My PD effects my right side with stiffness, tremors and toe curling. This seems to effect my driving but am also noticing reaction time

issues to traffic situations. Do others have this? Currently on azilect and mirapex only. Mirapex is 3x a day. How long can one expect to drive without having to give up license? Is there a different drug that may help with driving?

15 Replies

  • I seem to have the same problems with Parkinson's as you do. Driving I decided when I felt I could be a danger to others. It is hard to know our safe driving days are coming to an end. I feel stuck and locked up. I am not one who wants to sit around; but, I need someon4 to drive me. I was on Azelect but another Neuro changed it to something else. It seems it

    is always something with PD>

  • The following is from HealthUnlocked and may be helpful:

    Each one of you -- patient, friend or caregiver -- tries to convince the physician of your case with the caregivers demanding a cessation of driving and the patient denying any difficulty with driving whatsoever. Very often the physician is unaware that he need not make a decision alone and that instead he or she should refer the family to a driver assessment program.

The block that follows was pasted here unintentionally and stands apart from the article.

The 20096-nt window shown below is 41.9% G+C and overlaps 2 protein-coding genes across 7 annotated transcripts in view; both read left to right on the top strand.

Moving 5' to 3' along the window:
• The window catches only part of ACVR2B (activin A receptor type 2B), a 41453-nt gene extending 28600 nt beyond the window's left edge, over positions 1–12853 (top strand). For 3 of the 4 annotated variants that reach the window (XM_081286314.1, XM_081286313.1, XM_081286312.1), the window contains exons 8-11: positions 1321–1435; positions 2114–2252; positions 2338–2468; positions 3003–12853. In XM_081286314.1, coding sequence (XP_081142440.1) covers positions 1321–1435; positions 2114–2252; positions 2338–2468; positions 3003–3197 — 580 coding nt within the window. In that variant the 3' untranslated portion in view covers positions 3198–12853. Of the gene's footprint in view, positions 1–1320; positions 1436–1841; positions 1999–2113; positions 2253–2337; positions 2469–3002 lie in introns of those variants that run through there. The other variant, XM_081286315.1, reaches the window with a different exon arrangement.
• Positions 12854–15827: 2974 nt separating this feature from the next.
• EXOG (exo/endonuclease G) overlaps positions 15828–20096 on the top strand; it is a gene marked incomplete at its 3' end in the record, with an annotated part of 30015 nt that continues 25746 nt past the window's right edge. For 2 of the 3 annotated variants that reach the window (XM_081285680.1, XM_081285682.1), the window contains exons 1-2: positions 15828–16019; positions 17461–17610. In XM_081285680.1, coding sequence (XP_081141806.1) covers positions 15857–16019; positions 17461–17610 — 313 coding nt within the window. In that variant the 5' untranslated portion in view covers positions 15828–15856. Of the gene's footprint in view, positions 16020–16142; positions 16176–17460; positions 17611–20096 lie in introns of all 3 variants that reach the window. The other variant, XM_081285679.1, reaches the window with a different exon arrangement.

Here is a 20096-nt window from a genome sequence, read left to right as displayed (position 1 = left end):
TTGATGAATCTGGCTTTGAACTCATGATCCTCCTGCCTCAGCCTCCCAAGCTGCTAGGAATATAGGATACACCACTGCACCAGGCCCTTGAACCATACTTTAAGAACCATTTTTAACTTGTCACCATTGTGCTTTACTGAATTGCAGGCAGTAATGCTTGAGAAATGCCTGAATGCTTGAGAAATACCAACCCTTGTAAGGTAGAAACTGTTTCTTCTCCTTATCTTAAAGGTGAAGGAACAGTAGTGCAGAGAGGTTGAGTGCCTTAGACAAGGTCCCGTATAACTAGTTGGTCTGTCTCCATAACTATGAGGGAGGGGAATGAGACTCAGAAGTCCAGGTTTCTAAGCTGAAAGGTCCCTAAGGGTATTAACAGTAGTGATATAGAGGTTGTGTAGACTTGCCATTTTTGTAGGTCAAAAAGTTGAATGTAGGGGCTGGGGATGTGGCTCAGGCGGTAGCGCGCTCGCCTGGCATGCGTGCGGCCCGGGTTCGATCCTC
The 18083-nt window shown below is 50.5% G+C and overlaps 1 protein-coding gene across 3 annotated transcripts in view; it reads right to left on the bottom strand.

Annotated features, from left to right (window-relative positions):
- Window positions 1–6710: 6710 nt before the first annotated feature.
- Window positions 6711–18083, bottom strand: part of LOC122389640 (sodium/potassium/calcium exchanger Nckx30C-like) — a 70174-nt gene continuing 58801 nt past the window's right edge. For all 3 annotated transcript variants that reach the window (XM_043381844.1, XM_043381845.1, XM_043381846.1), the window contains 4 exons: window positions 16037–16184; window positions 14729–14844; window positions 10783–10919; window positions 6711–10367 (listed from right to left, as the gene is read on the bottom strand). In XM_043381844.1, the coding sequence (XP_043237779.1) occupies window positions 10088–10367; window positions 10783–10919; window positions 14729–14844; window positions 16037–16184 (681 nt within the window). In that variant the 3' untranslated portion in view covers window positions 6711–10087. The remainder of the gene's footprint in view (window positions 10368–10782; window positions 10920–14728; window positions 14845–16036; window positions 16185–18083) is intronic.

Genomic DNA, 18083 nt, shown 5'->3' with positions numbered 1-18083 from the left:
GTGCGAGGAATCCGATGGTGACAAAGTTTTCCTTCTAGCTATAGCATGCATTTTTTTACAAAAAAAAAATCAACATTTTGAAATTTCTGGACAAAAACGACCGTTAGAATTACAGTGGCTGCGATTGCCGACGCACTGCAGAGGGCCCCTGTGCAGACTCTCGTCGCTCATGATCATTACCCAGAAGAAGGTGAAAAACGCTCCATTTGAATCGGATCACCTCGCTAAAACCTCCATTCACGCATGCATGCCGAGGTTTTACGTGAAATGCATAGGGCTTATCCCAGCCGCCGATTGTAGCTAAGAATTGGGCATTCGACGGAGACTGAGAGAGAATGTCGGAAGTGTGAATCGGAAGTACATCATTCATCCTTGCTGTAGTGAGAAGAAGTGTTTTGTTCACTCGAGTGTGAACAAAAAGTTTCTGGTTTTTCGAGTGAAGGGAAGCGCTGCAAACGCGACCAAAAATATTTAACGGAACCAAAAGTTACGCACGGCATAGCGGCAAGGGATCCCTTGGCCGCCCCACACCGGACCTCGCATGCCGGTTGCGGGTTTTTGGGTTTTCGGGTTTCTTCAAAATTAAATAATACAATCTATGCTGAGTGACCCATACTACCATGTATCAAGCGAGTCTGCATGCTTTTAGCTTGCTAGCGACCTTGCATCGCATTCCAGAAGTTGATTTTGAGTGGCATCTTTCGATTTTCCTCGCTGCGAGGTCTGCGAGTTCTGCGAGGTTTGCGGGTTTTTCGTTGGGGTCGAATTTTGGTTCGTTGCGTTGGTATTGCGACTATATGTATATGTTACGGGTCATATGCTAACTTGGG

These programs are usually run by occupational therapists. If your doctor does not mention a driver assessment and rehab program, ask a occupational therapist for a referral.

    Unfortunately, it usually takes an accident or a near-accident to convince everyone concerned -- especially the patient -- to seek out a driver assessment program. It may be wise -- and life-saving -- to undergo a routine driver assessment from day one, after you recently diagnosed, and then each year thereafter. (A large portion of PD patients stop driving by five years of the disease.) Other reasons to undergo a test: sign of intellectual impairment, excessive daytime sleepiness, hallucinations or other serious side effects of drug therapy, and any indications that a patient's medications are becoming less effective ("wearing off" of the positive effects of the medication).

    Driving Tips for PD Patients

    Even if you pass a driver assessment test with flying colors, prudence suggests that you follow these simple rules for safer driving:

    •Try not to drive after dark or during rush hour.

    •Let other people do the driving if possible.

    •Take public transportation as often as possible.

    •Do not drive at the time of day when you are most fatigued or sleepy.

    •Seek out friends and support groups to set up car pool arrangements or to hitch a ride with safe drivers.

    When it comes to driving always err on the safe side!

  • I know you are right and I am fighting giving up my independance. I had to renew my license yesterday and was shocked when one of the medical questions asked if I had PD. I lied because I was cut off guard and was afraid of the consequences. Now I have been bothered since!

  • Oh dear, where I live I think that would invalidate my insurance.

  • The only problem i have driving is sometimes my right foot twitches on the pedal giving the feeling of the car jumping but its not all the time.